Businesses, Residents Left to Fend for Themselves as Cops Retire.

Riot Police- Cops Retire - United Police Fund

It was mid-afternoon when the sport utility vehicles pulled up in front of Tim Mahoney’s downtown Minneapolis restaurant.

It  was a sunny Friday in mid-June, a glorious time of year in Minnesota as  spring turned to summer. Dining rooms statewide had just reopened after  months of mandated coronavirus closures and weeks of protests and riots in the wake of George Floyd’s death during an encounter with four city  police officers. Mahoney expected a busy evening at his Loon Cafe.

But the young occupants of the SUVs had their own plans that day.

They took over the patio of the restaurant next door to the Loon,  smoked pot, drank Hennessy from a bottle they’d brought, and blocked  paying customers from entering.

Mahoney and the owner of the neighboring restaurant asked them to leave. They refused.

Mahony called the Minneapolis Police Department’s non-emergency line; there was nothing the police  could do, they said. He tried 911, but was told no officers were  available.

So Mahoney walked to a nearby police precinct and tracked down an officer he knows.

“He said, ‘Tim, we’re not coming,’” Mahoney recalled. The officer  told him, “We don’t have the time. We don’t have the resources. We don’t  have the manpower, and we’ve been told not to get in conflicts like  this. You’re going to have to handle it yourself.”

So at 3 p.m. on a sunny Friday,  Mahoney and his neighbor closed their restaurants for the day. Less than  a week later, the neighboring restaurant closed for good.

Crime has been a growing concern for Mahoney and other downtown  Minneapolis business owners for years. Last fall, representatives of the  Minnesota Vikings, Twins, and Timberwolves authored a joint editorial in the Minneapolis Star Tribune urging the city’s leaders to invest in public safety for downtown  Minneapolis. There weren’t enough officers, and the city “isn’t as safe  as it once was,” they wrote. Other major employers have threatened to  leave.

Now, in the wake of Floyd’s killing and the ensuing civil unrest in  this city and others, concerns about crime are bordering on panic in  some quarters of Minneapolis.

Crime skyrocketed over the summer after some far-left city leaders  vowed to defund and dismantle the police department. Carjackings and  violent robberies are on the rise. More than 500 people have been shot  so far in 2020, double last year’s total. And the city is on pace for  its highest number of homicides in more than two decades.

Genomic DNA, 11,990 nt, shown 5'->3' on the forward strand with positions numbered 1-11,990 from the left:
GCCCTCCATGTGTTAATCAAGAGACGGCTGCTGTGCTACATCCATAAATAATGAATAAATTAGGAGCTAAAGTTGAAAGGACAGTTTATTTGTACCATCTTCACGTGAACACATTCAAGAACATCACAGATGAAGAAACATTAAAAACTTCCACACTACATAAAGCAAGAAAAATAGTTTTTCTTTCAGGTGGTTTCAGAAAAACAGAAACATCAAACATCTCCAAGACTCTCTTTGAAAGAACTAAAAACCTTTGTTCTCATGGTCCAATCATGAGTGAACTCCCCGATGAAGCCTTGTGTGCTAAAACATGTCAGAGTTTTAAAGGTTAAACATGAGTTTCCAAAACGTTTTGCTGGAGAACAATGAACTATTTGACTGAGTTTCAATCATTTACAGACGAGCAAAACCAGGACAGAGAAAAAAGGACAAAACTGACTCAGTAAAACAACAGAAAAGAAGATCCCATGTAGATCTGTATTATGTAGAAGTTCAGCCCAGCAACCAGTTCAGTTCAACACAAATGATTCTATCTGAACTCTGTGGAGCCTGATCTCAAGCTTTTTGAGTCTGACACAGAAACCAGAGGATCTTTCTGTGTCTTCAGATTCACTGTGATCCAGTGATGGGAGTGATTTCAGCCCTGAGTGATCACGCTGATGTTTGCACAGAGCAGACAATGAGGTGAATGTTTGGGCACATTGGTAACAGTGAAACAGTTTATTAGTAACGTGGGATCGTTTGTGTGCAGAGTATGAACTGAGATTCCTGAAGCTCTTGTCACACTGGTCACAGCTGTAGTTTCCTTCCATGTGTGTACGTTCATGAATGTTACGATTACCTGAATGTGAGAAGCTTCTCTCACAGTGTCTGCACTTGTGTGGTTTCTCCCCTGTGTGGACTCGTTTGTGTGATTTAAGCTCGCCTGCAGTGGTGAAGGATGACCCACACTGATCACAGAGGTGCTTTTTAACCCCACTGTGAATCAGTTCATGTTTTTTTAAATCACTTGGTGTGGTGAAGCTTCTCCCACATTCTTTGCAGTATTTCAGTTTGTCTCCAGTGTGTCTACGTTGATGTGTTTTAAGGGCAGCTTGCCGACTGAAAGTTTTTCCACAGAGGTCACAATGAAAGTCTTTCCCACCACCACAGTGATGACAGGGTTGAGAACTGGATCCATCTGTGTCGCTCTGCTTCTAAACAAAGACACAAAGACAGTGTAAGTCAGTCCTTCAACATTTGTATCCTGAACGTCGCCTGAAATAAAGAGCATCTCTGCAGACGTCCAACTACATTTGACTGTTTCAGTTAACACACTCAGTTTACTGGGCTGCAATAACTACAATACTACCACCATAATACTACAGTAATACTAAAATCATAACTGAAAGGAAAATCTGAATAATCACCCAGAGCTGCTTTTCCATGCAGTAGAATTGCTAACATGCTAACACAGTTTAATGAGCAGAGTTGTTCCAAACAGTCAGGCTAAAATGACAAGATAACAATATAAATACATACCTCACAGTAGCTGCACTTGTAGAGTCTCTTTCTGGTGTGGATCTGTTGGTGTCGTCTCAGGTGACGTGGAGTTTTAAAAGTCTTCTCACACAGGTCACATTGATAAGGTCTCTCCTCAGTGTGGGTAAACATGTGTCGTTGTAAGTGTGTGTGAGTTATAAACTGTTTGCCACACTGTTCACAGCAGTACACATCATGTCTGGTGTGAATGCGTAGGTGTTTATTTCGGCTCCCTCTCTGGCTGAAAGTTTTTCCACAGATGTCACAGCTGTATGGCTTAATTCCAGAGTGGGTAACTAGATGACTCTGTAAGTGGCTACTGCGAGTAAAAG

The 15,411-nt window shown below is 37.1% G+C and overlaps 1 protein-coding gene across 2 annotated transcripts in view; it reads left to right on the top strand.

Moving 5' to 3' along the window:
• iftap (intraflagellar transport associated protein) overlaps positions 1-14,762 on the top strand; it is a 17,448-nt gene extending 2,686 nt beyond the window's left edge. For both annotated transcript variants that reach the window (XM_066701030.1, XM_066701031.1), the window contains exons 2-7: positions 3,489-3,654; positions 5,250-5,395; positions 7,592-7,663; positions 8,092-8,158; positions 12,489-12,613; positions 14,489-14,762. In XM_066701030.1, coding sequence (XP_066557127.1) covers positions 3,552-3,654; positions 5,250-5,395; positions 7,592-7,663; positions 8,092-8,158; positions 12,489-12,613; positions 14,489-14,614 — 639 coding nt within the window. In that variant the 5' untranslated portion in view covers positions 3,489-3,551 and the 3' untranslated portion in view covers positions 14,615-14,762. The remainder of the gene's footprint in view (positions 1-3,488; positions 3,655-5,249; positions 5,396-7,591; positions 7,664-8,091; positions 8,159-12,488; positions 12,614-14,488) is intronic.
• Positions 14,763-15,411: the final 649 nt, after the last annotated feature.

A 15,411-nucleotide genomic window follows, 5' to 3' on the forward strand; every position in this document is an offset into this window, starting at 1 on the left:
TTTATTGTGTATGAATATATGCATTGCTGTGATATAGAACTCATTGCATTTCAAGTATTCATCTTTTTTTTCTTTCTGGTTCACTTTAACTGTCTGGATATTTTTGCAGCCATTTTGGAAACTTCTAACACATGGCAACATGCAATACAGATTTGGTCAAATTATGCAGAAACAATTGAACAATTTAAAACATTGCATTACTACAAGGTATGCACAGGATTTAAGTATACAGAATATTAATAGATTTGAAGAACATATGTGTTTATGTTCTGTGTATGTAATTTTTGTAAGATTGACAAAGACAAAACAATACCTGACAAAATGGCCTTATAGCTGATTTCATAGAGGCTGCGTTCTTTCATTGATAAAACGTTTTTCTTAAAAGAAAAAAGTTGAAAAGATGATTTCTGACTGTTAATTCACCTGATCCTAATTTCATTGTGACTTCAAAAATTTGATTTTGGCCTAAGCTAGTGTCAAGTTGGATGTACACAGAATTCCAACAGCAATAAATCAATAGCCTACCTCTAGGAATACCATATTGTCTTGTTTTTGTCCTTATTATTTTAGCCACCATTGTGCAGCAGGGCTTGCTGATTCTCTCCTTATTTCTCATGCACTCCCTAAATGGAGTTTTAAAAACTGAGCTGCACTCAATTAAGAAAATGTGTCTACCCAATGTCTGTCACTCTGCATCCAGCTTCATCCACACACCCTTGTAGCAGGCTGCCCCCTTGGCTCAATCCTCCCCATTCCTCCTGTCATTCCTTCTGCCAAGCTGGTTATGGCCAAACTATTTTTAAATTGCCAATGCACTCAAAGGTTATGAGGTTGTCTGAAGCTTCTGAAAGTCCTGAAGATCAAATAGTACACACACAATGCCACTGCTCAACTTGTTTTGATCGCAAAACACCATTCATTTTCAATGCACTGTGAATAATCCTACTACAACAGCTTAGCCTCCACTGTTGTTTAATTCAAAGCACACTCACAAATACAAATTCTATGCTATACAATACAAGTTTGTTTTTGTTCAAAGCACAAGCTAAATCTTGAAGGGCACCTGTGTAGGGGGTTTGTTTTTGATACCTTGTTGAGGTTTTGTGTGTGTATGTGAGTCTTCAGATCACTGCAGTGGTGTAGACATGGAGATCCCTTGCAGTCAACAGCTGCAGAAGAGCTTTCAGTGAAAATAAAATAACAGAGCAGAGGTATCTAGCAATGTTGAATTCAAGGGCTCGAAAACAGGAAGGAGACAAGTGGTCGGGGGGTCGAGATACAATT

The turmoil and lack of support from city leadership has taken its  toll on the beleaguered police force, which has seen a staggering number  of officers retire and resign in the past six months. The Minneapolis  Police Department is authorized for 888 officers and had an actual  headcount of about 840 earlier in the year, said Bob Kroll, president of  the city’s police federation.

Now, with a surge of retirements, pending retirements, and officers  out on personal leave – some suffering from symptoms of post-traumatic  stress disorder linked to the Floyd riots – the number of Minneapolis  police officers actually coming to work is down to 715, Kroll said, the  lowest number since he joined the force in 1989. Kroll suspects they  haven’t hit bottom yet.

“A lot of them aren’t retirements,” he said. “We’ve got a guy, he’s  leaving now to go become an excavator. We’ve got a lot of other younger  officers that are not retiring, but they’re going to other agencies.”

Some worry Minneapolis is in a vicious cycle: surging violence and  anti-police rhetoric leads to a flood of officers leaving the force,  leading to more crime, more violence, and more accusations that the city  isn’t getting its money’s worth from the overworked cops who remain.

And Minneapolis isn’t alone. Police forces in big cities across the country have similarly reported “unheard of” numbers of officers retiring or otherwise leaving their forces since the streets erupted in violence after Floyd’s killing in late May.

Some of the 2020 retirements are structural, tied to a mid-’90s  hiring boom and pension quirks. But police union heads and  criminal-justice experts say the summer’s civil unrest, combined with  anti-cop rhetoric from far-left city leaders and a lack of support from  progressive rogue prosecutors, has hastened police-officer departures.

More than 2,000 officers have left the New York Police Department this year, already the most in a decade, and city leaders have slashed the department’s budget by a billion dollars.

In Chicago, officers have been retiring at double the normal clip, according to the Chicago Sun-Times.  City leaders blame the retirements on a change in health-insurance  benefits, but union leaders point at a lack of support from Democratic  Mayor Lori Lightfoot.

In Colorado, hundreds of officers retired or resigned after the  Democratic governor signed a law that made police personally and  financially liable for their on-duty actions, the Denver Post reported.

In Seattle, police chief Carmen Best resigned over the summer after  the city’s progressive leaders slashed her budget by $4 million and cut  the force by as many as 100 officers.

Even some smaller cities have seen an uptick in retirements and  resignations. In Asheville, N.C., 31 officers quit between June 1 and  September 10, a number the city’s police chief called “unprecedented”  and attributed to “very vocal opposition to law enforcement,” according  to reporting by the Asheville Citizen-Times.

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